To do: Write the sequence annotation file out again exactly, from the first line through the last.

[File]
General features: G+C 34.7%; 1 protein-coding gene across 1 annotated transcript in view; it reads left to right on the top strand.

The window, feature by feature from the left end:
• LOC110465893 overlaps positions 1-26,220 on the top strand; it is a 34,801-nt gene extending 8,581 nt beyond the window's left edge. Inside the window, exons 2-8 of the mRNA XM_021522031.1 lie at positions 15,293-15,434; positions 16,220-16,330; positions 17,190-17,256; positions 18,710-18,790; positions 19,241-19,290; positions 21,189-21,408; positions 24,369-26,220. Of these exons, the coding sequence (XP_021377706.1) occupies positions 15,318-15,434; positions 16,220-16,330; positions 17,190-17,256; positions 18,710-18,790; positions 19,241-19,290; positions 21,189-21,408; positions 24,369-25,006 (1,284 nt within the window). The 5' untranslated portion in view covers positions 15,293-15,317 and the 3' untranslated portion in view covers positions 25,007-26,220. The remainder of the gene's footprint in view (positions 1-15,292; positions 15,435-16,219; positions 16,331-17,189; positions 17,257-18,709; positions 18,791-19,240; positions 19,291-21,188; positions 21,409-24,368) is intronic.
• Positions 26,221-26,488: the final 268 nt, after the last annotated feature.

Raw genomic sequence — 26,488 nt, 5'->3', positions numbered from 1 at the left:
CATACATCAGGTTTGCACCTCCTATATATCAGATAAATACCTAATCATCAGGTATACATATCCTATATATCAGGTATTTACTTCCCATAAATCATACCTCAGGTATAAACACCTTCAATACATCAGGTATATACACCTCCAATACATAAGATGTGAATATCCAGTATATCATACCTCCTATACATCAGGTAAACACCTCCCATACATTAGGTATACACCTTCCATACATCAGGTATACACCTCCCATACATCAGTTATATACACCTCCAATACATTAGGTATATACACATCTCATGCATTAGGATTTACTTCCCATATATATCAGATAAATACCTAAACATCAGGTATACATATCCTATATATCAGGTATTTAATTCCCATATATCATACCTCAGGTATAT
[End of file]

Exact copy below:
General features: G+C 34.7%; 1 protein-coding gene across 1 annotated transcript in view; it reads left to right on the top strand.

The window, feature by feature from the left end:
• LOC110465893 overlaps positions 1-26,220 on the top strand; it is a 34,801-nt gene extending 8,581 nt beyond the window's left edge. Inside the window, exons 2-8 of the mRNA XM_021522031.1 lie at positions 15,293-15,434; positions 16,220-16,330; positions 17,190-17,256; positions 18,710-18,790; positions 19,241-19,290; positions 21,189-21,408; positions 24,369-26,220. Of these exons, the coding sequence (XP_021377706.1) occupies positions 15,318-15,434; positions 16,220-16,330; positions 17,190-17,256; positions 18,710-18,790; positions 19,241-19,290; positions 21,189-21,408; positions 24,369-25,006 (1,284 nt within the window). The 5' untranslated portion in view covers positions 15,293-15,317 and the 3' untranslated portion in view covers positions 25,007-26,220. The remainder of the gene's footprint in view (positions 1-15,292; positions 15,435-16,219; positions 16,331-17,189; positions 17,257-18,709; positions 18,791-19,240; positions 19,291-21,188; positions 21,409-24,368) is intronic.
• Positions 26,221-26,488: the final 268 nt, after the last annotated feature.

Raw genomic sequence — 26,488 nt, 5'->3', positions numbered from 1 at the left:
CATACATCAGGTTTGCACCTCCTATATATCAGATAAATACCTAATCATCAGGTATACATATCCTATATATCAGGTATTTACTTCCCATAAATCATACCTCAGGTATAAACACCTTCAATACATCAGGTATATACACCTCCAATACATAAGATGTGAATATCCAGTATATCATACCTCCTATACATCAGGTAAACACCTCCCATACATTAGGTATACACCTTCCATACATCAGGTATACACCTCCCATACATCAGTTATATACACCTCCAATACATTAGGTATATACACATCTCATGCATTAGGATTTACTTCCCATATATATCAGATAAATACCTAAACATCAGGTATACATATCCTATATATCAGGTATTTAATTCCCATATATCATACCTCAGGTATAT